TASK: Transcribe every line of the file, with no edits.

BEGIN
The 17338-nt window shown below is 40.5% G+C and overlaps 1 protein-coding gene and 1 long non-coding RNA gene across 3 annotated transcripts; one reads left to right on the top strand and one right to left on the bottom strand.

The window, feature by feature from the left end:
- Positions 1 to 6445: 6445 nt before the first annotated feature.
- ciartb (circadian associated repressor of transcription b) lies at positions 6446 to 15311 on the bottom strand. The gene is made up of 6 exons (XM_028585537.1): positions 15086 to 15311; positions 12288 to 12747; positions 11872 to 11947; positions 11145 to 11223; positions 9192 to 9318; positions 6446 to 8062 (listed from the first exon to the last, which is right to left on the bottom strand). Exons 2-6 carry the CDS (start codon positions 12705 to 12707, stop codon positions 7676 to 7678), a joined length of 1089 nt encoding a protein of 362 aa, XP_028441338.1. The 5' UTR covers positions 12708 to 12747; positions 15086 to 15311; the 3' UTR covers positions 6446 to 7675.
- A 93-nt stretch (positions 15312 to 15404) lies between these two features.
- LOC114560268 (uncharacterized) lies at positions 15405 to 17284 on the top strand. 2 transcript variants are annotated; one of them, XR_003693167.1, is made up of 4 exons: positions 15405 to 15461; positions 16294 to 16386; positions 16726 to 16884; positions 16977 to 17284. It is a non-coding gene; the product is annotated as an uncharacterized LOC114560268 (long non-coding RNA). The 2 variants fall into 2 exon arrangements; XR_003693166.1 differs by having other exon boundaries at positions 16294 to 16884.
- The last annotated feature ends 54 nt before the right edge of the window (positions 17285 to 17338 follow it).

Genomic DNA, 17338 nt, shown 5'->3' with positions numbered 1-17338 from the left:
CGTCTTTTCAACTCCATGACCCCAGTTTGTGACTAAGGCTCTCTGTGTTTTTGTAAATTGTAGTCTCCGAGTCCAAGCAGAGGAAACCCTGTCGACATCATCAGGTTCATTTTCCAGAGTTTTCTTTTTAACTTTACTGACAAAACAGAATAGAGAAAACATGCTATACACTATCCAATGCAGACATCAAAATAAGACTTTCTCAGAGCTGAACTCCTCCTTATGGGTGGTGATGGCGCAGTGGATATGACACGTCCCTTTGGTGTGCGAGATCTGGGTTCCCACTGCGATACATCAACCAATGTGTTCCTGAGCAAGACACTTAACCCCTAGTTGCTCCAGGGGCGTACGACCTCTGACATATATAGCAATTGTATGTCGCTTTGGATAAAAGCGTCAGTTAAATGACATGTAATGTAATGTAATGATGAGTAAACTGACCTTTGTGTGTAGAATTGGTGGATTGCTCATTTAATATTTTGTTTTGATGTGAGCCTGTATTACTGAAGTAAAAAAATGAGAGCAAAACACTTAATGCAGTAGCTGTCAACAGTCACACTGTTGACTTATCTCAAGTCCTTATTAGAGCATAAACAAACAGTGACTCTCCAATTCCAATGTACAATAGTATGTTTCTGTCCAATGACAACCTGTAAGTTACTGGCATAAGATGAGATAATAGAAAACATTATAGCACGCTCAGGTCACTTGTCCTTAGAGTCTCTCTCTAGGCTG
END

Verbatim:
The 17338-nt window shown below is 40.5% G+C and overlaps 1 protein-coding gene and 1 long non-coding RNA gene across 3 annotated transcripts; one reads left to right on the top strand and one right to left on the bottom strand.

The window, feature by feature from the left end:
- Positions 1 to 6445: 6445 nt before the first annotated feature.
- ciartb (circadian associated repressor of transcription b) lies at positions 6446 to 15311 on the bottom strand. The gene is made up of 6 exons (XM_028585537.1): positions 15086 to 15311; positions 12288 to 12747; positions 11872 to 11947; positions 11145 to 11223; positions 9192 to 9318; positions 6446 to 8062 (listed from the first exon to the last, which is right to left on the bottom strand). Exons 2-6 carry the CDS (start codon positions 12705 to 12707, stop codon positions 7676 to 7678), a joined length of 1089 nt encoding a protein of 362 aa, XP_028441338.1. The 5' UTR covers positions 12708 to 12747; positions 15086 to 15311; the 3' UTR covers positions 6446 to 7675.
- A 93-nt stretch (positions 15312 to 15404) lies between these two features.
- LOC114560268 (uncharacterized) lies at positions 15405 to 17284 on the top strand. 2 transcript variants are annotated; one of them, XR_003693167.1, is made up of 4 exons: positions 15405 to 15461; positions 16294 to 16386; positions 16726 to 16884; positions 16977 to 17284. It is a non-coding gene; the product is annotated as an uncharacterized LOC114560268 (long non-coding RNA). The 2 variants fall into 2 exon arrangements; XR_003693166.1 differs by having other exon boundaries at positions 16294 to 16884.
- The last annotated feature ends 54 nt before the right edge of the window (positions 17285 to 17338 follow it).

Genomic DNA, 17338 nt, shown 5'->3' with positions numbered 1-17338 from the left:
CGTCTTTTCAACTCCATGACCCCAGTTTGTGACTAAGGCTCTCTGTGTTTTTGTAAATTGTAGTCTCCGAGTCCAAGCAGAGGAAACCCTGTCGACATCATCAGGTTCATTTTCCAGAGTTTTCTTTTTAACTTTACTGACAAAACAGAATAGAGAAAACATGCTATACACTATCCAATGCAGACATCAAAATAAGACTTTCTCAGAGCTGAACTCCTCCTTATGGGTGGTGATGGCGCAGTGGATATGACACGTCCCTTTGGTGTGCGAGATCTGGGTTCCCACTGCGATACATCAACCAATGTGTTCCTGAGCAAGACACTTAACCCCTAGTTGCTCCAGGGGCGTACGACCTCTGACATATATAGCAATTGTATGTCGCTTTGGATAAAAGCGTCAGTTAAATGACATGTAATGTAATGTAATGATGAGTAAACTGACCTTTGTGTGTAGAATTGGTGGATTGCTCATTTAATATTTTGTTTTGATGTGAGCCTGTATTACTGAAGTAAAAAAATGAGAGCAAAACACTTAATGCAGTAGCTGTCAACAGTCACACTGTTGACTTATCTCAAGTCCTTATTAGAGCATAAACAAACAGTGACTCTCCAATTCCAATGTACAATAGTATGTTTCTGTCCAATGACAACCTGTAAGTTACTGGCATAAGATGAGATAATAGAAAACATTATAGCACGCTCAGGTCACTTGTCCTTAGAGTCTCTCTCTAGGCTG